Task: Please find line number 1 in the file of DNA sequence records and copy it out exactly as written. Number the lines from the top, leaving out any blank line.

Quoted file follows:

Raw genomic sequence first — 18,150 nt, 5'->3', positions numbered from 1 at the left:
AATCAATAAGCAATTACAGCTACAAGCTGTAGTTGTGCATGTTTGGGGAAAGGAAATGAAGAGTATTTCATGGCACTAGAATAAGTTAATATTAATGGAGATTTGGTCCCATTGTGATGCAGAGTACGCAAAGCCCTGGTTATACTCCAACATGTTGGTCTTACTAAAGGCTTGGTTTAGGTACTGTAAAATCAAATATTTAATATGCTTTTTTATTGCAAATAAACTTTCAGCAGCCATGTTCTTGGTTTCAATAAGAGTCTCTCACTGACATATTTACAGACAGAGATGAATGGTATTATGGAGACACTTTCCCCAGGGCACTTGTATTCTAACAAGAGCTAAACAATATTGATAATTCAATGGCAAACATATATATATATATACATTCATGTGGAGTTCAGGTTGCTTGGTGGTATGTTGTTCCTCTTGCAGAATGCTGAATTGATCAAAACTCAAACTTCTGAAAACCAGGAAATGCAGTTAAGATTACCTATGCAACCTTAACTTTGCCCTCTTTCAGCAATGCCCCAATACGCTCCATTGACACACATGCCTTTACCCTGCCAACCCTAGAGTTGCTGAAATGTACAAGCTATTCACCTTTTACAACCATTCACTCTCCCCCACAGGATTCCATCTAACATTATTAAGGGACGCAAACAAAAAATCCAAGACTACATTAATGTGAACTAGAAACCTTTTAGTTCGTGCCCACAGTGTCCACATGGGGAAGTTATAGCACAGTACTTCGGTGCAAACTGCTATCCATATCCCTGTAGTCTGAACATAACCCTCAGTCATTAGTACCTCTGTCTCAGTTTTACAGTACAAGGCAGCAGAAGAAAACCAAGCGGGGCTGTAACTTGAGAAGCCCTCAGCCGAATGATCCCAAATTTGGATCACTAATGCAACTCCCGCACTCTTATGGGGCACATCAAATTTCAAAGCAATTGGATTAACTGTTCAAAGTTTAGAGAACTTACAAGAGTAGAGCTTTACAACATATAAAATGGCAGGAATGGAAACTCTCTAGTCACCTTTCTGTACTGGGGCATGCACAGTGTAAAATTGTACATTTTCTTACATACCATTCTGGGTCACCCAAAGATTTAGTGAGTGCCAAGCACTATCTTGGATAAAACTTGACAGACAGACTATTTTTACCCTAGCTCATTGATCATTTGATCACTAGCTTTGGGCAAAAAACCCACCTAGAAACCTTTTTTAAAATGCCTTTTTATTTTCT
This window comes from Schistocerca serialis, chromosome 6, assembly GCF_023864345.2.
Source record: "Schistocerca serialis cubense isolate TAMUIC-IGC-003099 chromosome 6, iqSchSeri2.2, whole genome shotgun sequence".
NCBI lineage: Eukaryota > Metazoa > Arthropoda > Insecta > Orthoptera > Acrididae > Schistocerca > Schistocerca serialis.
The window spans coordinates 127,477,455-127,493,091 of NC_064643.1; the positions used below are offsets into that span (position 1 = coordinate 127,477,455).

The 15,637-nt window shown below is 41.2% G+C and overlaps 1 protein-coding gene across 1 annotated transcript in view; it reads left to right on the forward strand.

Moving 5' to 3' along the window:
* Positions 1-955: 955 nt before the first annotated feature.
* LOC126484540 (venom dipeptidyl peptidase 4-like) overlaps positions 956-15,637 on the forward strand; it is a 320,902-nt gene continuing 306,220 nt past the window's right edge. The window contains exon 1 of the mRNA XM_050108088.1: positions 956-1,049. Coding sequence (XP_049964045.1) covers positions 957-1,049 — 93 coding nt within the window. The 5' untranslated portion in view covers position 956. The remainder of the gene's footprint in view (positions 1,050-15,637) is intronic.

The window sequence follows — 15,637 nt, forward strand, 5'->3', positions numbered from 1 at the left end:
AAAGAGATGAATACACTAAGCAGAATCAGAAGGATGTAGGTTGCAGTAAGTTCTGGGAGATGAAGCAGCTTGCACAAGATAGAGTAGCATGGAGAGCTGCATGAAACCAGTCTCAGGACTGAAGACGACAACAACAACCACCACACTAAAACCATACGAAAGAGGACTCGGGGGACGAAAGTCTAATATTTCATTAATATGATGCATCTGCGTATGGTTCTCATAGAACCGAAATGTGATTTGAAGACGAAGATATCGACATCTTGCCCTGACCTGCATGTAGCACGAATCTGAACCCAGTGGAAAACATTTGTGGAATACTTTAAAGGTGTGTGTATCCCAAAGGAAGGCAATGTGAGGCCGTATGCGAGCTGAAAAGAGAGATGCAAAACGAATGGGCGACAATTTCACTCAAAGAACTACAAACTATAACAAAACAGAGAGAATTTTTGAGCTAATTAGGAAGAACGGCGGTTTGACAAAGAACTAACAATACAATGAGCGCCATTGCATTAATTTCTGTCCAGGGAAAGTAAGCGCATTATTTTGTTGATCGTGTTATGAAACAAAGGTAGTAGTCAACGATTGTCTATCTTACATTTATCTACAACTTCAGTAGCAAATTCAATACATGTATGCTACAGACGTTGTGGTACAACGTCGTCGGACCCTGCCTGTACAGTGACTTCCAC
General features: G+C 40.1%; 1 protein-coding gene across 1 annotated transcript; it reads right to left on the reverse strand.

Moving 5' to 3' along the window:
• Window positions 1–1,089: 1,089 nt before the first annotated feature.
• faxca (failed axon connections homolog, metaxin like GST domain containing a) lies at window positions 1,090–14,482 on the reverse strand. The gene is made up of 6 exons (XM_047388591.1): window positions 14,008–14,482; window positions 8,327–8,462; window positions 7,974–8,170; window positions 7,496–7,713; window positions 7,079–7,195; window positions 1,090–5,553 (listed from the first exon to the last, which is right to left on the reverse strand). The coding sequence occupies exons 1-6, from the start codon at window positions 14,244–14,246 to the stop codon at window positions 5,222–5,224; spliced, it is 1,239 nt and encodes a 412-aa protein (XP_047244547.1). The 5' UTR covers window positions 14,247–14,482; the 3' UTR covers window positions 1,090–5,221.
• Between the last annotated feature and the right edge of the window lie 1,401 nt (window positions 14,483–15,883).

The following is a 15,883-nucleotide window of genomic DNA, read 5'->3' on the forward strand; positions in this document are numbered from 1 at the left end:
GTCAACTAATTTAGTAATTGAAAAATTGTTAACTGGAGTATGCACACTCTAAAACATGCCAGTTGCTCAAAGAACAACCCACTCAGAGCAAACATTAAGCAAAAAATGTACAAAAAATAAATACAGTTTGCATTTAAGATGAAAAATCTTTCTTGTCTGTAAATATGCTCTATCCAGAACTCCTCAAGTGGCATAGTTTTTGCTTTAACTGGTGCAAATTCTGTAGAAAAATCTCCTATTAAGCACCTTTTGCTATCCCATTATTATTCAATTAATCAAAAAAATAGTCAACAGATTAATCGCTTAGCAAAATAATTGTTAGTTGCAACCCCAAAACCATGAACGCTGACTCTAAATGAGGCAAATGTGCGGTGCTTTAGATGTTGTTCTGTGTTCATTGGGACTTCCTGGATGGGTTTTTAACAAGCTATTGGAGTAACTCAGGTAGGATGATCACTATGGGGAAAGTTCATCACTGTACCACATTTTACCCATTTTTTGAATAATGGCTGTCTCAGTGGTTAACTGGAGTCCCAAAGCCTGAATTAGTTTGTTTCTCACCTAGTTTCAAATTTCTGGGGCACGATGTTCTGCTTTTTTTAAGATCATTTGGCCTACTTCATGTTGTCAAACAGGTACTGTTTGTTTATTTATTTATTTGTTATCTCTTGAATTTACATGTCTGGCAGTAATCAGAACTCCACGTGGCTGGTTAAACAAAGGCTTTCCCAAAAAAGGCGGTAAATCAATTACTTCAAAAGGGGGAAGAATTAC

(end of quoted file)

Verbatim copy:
Raw genomic sequence first — 18,150 nt, 5'->3', positions numbered from 1 at the left: